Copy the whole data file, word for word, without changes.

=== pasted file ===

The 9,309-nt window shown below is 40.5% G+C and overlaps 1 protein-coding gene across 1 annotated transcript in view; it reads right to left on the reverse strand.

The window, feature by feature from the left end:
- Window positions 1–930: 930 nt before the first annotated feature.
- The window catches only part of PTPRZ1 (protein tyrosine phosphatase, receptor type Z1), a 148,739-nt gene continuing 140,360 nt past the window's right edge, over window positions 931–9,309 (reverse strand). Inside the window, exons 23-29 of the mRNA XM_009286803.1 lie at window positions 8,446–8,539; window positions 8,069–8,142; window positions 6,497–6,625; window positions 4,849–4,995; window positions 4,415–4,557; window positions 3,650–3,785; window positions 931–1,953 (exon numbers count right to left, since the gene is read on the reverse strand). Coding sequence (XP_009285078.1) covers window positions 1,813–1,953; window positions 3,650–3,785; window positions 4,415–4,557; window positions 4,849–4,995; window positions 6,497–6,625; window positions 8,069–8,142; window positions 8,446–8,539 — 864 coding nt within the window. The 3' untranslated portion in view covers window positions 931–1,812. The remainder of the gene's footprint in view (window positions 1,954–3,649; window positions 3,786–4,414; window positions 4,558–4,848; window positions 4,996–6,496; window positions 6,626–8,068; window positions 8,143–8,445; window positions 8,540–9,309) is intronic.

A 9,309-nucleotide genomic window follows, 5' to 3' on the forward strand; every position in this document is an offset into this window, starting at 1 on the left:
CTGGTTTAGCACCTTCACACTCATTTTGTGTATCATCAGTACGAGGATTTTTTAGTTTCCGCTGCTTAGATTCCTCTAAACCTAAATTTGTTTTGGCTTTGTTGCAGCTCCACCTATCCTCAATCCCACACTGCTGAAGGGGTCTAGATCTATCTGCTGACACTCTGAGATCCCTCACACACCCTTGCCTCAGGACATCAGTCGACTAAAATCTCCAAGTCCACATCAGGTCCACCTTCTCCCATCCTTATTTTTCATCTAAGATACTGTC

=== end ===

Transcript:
The 9,309-nt window shown below is 40.5% G+C and overlaps 1 protein-coding gene across 1 annotated transcript in view; it reads right to left on the reverse strand.

The window, feature by feature from the left end:
- Window positions 1–930: 930 nt before the first annotated feature.
- The window catches only part of PTPRZ1 (protein tyrosine phosphatase, receptor type Z1), a 148,739-nt gene continuing 140,360 nt past the window's right edge, over window positions 931–9,309 (reverse strand). Inside the window, exons 23-29 of the mRNA XM_009286803.1 lie at window positions 8,446–8,539; window positions 8,069–8,142; window positions 6,497–6,625; window positions 4,849–4,995; window positions 4,415–4,557; window positions 3,650–3,785; window positions 931–1,953 (exon numbers count right to left, since the gene is read on the reverse strand). Coding sequence (XP_009285078.1) covers window positions 1,813–1,953; window positions 3,650–3,785; window positions 4,415–4,557; window positions 4,849–4,995; window positions 6,497–6,625; window positions 8,069–8,142; window positions 8,446–8,539 — 864 coding nt within the window. The 3' untranslated portion in view covers window positions 931–1,812. The remainder of the gene's footprint in view (window positions 1,954–3,649; window positions 3,786–4,414; window positions 4,558–4,848; window positions 4,996–6,496; window positions 6,626–8,068; window positions 8,143–8,445; window positions 8,540–9,309) is intronic.

A 9,309-nucleotide genomic window follows, 5' to 3' on the forward strand; every position in this document is an offset into this window, starting at 1 on the left:
CTGGTTTAGCACCTTCACACTCATTTTGTGTATCATCAGTACGAGGATTTTTTAGTTTCCGCTGCTTAGATTCCTCTAAACCTAAATTTGTTTTGGCTTTGTTGCAGCTCCACCTATCCTCAATCCCACACTGCTGAAGGGGTCTAGATCTATCTGCTGACACTCTGAGATCCCTCACACACCCTTGCCTCAGGACATCAGTCGACTAAAATCTCCAAGTCCACATCAGGTCCACCTTCTCCCATCCTTATTTTTCATCTAAGATACTGTC